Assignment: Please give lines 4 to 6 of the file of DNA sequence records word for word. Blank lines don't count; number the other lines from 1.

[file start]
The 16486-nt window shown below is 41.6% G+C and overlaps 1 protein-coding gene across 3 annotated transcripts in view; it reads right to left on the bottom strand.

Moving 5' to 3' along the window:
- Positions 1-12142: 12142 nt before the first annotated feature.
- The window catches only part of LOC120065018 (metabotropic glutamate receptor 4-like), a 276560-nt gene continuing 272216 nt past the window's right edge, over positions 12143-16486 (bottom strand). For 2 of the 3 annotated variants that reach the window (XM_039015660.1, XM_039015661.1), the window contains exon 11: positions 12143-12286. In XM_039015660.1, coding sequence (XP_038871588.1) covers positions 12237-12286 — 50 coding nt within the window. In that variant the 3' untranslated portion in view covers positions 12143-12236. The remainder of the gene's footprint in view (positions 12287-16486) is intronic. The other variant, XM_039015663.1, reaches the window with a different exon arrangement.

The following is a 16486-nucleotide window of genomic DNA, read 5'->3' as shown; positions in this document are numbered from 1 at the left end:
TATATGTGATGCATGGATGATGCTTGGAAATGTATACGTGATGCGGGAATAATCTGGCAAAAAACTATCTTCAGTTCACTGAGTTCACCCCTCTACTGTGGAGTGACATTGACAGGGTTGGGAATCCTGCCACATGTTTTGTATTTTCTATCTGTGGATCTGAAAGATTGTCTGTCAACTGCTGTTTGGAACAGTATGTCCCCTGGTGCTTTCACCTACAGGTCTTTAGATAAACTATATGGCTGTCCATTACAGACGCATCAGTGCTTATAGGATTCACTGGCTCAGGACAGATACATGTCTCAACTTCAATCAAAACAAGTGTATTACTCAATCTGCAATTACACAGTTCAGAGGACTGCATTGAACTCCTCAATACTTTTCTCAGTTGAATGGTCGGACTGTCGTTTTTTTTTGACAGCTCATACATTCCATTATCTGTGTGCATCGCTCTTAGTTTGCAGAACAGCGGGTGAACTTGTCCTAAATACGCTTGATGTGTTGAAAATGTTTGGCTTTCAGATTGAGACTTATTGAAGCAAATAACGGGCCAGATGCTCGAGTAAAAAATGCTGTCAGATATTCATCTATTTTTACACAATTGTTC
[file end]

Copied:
- The window catches only part of LOC120065018 (metabotropic glutamate receptor 4-like), a 276560-nt gene continuing 272216 nt past the window's right edge, over positions 12143-16486 (bottom strand). For 2 of the 3 annotated variants that reach the window (XM_039015660.1, XM_039015661.1), the window contains exon 11: positions 12143-12286. In XM_039015660.1, coding sequence (XP_038871588.1) covers positions 12237-12286 — 50 coding nt within the window. In that variant the 3' untranslated portion in view covers positions 12143-12236. The remainder of the gene's footprint in view (positions 12287-16486) is intronic. The other variant, XM_039015663.1, reaches the window with a different exon arrangement.

The following is a 16486-nucleotide window of genomic DNA, read 5'->3' as shown; positions in this document are numbered from 1 at the left end:
TATATGTGATGCATGGATGATGCTTGGAAATGTATACGTGATGCGGGAATAATCTGGCAAAAAACTATCTTCAGTTCACTGAGTTCACCCCTCTACTGTGGAGTGACATTGACAGGGTTGGGAATCCTGCCACATGTTTTGTATTTTCTATCTGTGGATCTGAAAGATTGTCTGTCAACTGCTGTTTGGAACAGTATGTCCCCTGGTGCTTTCACCTACAGGTCTTTAGATAAACTATATGGCTGTCCATTACAGACGCATCAGTGCTTATAGGATTCACTGGCTCAGGACAGATACATGTCTCAACTTCAATCAAAACAAGTGTATTACTCAATCTGCAATTACACAGTTCAGAGGACTGCATTGAACTCCTCAATACTTTTCTCAGTTGAATGGTCGGACTGTCGTTTTTTTTTGACAGCTCATACATTCCATTATCTGTGTGCATCGCTCTTAGTTTGCAGAACAGCGGGTGAACTTGTCCTAAATACGCTTGATGTGTTGAAAATGTTTGGCTTTCAGATTGAGACTTATTGAAGCAAATAACGGGCCAGATGCTCGAGTAAAAAATGCTGTCAGATATTCATCTATTTTTACACAATTGTTC